National Parks in Kentucky include Mammoth Cave National Park which is also a World Heritage Site. This park offers great activities both above and below the ground to enjoy as a family. Kentucky National Parks also include a couple of National Historic Trails and Historic Parks.
A road trip through Kentucky can take you from the Appalachian Mountains and Cumberland Plateau to the Bluegrass region with horse farms.
National Parks in Kentucky
- National Parks in Kentucky
- Kentucky National Parks
- National Parks in neighboring states
Abraham Lincoln Birthplace National Historical Park is located 50 miles south of Louisville, Kentucky. The 344-acre park includes the birthplace unit at Sinking Springs arm and the Boyhood Home Unit at Knob Creek Farm.
The birthplace unit centers on the one-room log cabin similar to the one President Lincoln was born in. The cabin is housed inside a massive granite and marble memorial building you have to see to believe. Within the visitor center, you can see the Lincoln family bible and watch a film about the 16th presidents early Kentucky years.
The Boyhood Home Unit was a private tourist attraction for years before being donated to the National Park Service in 2001. You can visit a log cabin, the overlook trail that passes through the forests where Lincoln played as a child, and also walk along Knob Creek.
Big South Fork National River and Recreation Area protect the free-flowing Big South Fork of the Cumberland River and its tributaries. The park encompasses 125,000 acres. This park is the perfect place to enjoy outdoor recreation including camping, mountain biking, hiking, and water-based activities.
The park has multiple visitor centers and contact stations that you can visit to learn more about this gorgeous area.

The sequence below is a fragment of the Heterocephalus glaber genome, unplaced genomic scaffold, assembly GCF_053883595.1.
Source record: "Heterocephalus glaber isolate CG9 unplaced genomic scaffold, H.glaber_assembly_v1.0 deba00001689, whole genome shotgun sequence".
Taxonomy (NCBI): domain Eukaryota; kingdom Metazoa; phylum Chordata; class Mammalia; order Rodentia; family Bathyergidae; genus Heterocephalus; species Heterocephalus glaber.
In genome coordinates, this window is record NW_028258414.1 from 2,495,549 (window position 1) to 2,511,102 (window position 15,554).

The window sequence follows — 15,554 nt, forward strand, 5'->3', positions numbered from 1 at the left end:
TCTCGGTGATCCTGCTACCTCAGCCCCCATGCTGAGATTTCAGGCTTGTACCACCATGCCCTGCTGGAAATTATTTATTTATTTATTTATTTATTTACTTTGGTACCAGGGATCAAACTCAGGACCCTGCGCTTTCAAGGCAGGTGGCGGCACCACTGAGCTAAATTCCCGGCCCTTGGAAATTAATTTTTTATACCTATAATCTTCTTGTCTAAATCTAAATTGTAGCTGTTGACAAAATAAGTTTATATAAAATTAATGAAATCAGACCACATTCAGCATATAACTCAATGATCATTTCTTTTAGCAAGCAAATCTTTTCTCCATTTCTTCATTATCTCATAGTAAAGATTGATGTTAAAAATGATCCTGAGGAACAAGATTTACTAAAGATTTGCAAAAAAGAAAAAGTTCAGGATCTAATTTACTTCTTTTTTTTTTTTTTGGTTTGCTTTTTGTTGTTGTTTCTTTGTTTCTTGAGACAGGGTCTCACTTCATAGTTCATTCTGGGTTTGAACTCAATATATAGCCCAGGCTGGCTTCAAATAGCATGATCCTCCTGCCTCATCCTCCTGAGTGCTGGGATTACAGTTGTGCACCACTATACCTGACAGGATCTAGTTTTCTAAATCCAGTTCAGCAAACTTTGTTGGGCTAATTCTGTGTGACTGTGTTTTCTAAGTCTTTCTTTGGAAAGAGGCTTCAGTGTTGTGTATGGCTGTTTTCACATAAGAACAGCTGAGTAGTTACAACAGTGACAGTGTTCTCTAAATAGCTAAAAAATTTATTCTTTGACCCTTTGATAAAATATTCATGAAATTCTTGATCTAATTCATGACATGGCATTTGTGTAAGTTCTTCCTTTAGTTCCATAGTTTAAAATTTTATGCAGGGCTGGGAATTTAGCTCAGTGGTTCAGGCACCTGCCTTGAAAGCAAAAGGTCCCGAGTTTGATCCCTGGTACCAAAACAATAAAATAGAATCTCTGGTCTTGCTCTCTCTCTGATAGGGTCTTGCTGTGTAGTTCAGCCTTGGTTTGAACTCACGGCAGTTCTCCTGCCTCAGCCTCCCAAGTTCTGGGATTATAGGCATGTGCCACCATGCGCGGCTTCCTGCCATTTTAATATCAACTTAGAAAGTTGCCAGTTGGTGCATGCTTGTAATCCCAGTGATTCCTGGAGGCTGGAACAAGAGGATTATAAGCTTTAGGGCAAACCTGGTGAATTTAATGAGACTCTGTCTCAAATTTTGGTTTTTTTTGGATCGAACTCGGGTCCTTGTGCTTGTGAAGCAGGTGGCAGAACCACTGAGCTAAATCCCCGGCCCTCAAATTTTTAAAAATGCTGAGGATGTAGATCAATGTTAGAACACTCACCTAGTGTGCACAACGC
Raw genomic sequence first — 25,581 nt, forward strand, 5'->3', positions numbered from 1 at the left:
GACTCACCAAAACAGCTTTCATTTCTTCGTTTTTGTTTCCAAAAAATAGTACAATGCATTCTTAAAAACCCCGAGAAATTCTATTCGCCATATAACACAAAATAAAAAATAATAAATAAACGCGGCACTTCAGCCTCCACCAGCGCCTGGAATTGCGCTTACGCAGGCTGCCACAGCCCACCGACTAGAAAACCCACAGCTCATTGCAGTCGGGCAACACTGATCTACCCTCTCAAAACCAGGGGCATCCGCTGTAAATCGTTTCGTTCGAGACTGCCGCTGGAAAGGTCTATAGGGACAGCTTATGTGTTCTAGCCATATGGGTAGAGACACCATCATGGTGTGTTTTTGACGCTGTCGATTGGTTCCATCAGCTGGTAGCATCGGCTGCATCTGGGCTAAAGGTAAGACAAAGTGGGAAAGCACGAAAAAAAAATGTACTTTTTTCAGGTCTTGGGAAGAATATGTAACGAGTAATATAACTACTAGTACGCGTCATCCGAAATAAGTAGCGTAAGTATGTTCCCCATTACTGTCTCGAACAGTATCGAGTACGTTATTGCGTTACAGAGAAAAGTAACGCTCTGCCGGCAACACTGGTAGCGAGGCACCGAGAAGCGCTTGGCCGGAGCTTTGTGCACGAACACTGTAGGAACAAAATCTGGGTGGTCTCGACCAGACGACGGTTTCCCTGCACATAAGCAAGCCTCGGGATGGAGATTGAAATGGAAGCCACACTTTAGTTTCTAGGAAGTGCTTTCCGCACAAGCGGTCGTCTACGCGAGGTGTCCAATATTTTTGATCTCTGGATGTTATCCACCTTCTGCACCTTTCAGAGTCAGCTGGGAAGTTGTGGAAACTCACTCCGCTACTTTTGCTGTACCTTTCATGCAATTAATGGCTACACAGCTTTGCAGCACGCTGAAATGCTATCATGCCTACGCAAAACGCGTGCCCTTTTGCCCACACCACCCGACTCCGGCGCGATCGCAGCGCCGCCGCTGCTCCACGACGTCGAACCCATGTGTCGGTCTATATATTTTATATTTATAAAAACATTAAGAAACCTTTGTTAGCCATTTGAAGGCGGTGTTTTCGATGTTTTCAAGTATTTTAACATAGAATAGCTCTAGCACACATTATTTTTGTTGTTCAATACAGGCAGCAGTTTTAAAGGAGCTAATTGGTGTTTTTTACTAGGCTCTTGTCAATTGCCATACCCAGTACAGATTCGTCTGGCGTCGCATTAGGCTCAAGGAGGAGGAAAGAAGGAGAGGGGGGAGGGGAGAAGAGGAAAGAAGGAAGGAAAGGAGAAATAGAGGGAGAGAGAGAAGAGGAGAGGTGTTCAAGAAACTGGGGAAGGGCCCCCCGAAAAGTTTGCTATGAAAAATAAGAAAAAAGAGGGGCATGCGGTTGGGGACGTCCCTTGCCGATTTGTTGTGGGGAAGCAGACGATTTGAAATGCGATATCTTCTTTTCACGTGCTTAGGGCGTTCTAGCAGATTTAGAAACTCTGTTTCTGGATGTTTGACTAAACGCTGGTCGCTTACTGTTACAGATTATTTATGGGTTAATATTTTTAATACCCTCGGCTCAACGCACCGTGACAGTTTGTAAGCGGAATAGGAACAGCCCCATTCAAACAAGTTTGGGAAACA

Camp Nelson National Monument was established on October 27, 2018. Located in Nicholasville, Kentucky you can check out exhibits, the park movie, and hiking trails.
Camp Nelson was established as a Union supply depot and hospital during the Civil War. It was also a recruitment and training center for African American soldiers and a refuge for their families.
Cumberland Gap National Historical Park is located in southeastern Kentucky, southwestern Virginia, and northeastern Tennessee. The park is 125 miles south of Lexington, Kentucky. The 24,000 acres provide amazing opportunities to hike, camp, backpack, tour historic settlements and enjoy scenic driving.
The park protects an amazing area of the Appalachians at the meeting point of Kentucky, Virginia, and Tennessee. The park stretches along 20 mountaintop miles and includes forests, streams, and valleys that still look like they did when pioneers made their way westward through this area.
The park visitor center is located in Middlesboro, Kentucky and offers exhibits and a couple of park movies. Don’t miss driving the 4-mile Skyland Road which winds up to the Pinnacle Overlook at 2,440 feet. You can see a great view of the Cumberland Gap area.
There are eighty-five miles of hiking trails that take you deep into the woods. More than 14,000 acres of the park is managed as wilderness!